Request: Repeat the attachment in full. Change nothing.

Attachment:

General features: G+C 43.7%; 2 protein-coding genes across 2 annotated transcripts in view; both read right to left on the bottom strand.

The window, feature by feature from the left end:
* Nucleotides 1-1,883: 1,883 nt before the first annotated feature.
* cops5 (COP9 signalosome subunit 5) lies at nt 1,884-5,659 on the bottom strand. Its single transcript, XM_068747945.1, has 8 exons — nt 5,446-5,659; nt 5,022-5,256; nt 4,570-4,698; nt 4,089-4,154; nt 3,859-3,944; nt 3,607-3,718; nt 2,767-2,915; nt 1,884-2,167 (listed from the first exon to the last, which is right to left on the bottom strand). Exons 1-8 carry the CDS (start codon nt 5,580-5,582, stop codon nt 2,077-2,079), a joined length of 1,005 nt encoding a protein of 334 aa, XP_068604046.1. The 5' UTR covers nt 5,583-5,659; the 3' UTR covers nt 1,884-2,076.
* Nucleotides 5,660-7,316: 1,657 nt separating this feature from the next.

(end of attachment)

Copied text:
General features: G+C 43.7%; 2 protein-coding genes across 2 annotated transcripts in view; both read right to left on the bottom strand.

The window, feature by feature from the left end:
* Nucleotides 1-1,883: 1,883 nt before the first annotated feature.
* cops5 (COP9 signalosome subunit 5) lies at nt 1,884-5,659 on the bottom strand. Its single transcript, XM_068747945.1, has 8 exons — nt 5,446-5,659; nt 5,022-5,256; nt 4,570-4,698; nt 4,089-4,154; nt 3,859-3,944; nt 3,607-3,718; nt 2,767-2,915; nt 1,884-2,167 (listed from the first exon to the last, which is right to left on the bottom strand). Exons 1-8 carry the CDS (start codon nt 5,580-5,582, stop codon nt 2,077-2,079), a joined length of 1,005 nt encoding a protein of 334 aa, XP_068604046.1. The 5' UTR covers nt 5,583-5,659; the 3' UTR covers nt 1,884-2,076.
* Nucleotides 5,660-7,316: 1,657 nt separating this feature from the next.